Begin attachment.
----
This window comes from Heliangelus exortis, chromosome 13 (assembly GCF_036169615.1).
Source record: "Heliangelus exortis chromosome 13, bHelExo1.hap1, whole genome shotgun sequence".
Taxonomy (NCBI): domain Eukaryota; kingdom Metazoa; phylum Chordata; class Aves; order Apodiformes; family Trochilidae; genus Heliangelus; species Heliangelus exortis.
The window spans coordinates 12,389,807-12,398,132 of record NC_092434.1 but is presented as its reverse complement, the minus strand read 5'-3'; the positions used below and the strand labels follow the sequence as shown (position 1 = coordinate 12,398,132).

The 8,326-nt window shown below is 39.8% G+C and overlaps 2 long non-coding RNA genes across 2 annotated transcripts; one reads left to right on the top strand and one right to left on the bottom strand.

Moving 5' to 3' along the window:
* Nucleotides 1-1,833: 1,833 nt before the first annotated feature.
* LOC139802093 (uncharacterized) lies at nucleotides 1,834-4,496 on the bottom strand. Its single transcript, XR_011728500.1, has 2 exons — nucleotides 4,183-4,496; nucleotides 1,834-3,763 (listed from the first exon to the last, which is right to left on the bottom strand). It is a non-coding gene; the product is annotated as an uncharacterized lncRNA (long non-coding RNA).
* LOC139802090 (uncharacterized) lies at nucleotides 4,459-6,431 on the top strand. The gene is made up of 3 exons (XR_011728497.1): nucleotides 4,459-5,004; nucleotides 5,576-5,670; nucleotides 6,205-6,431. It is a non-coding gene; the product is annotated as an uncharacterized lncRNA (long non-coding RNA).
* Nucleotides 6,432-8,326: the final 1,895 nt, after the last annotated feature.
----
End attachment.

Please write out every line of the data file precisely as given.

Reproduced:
This window comes from Heliangelus exortis, chromosome 13 (assembly GCF_036169615.1).
Source record: "Heliangelus exortis chromosome 13, bHelExo1.hap1, whole genome shotgun sequence".
Taxonomy (NCBI): domain Eukaryota; kingdom Metazoa; phylum Chordata; class Aves; order Apodiformes; family Trochilidae; genus Heliangelus; species Heliangelus exortis.
The window spans coordinates 12,389,807-12,398,132 of record NC_092434.1 but is presented as its reverse complement, the minus strand read 5'-3'; the positions used below and the strand labels follow the sequence as shown (position 1 = coordinate 12,398,132).

The 8,326-nt window shown below is 39.8% G+C and overlaps 2 long non-coding RNA genes across 2 annotated transcripts; one reads left to right on the top strand and one right to left on the bottom strand.

Moving 5' to 3' along the window:
* Nucleotides 1-1,833: 1,833 nt before the first annotated feature.
* LOC139802093 (uncharacterized) lies at nucleotides 1,834-4,496 on the bottom strand. Its single transcript, XR_011728500.1, has 2 exons — nucleotides 4,183-4,496; nucleotides 1,834-3,763 (listed from the first exon to the last, which is right to left on the bottom strand). It is a non-coding gene; the product is annotated as an uncharacterized lncRNA (long non-coding RNA).
* LOC139802090 (uncharacterized) lies at nucleotides 4,459-6,431 on the top strand. The gene is made up of 3 exons (XR_011728497.1): nucleotides 4,459-5,004; nucleotides 5,576-5,670; nucleotides 6,205-6,431. It is a non-coding gene; the product is annotated as an uncharacterized lncRNA (long non-coding RNA).
* Nucleotides 6,432-8,326: the final 1,895 nt, after the last annotated feature.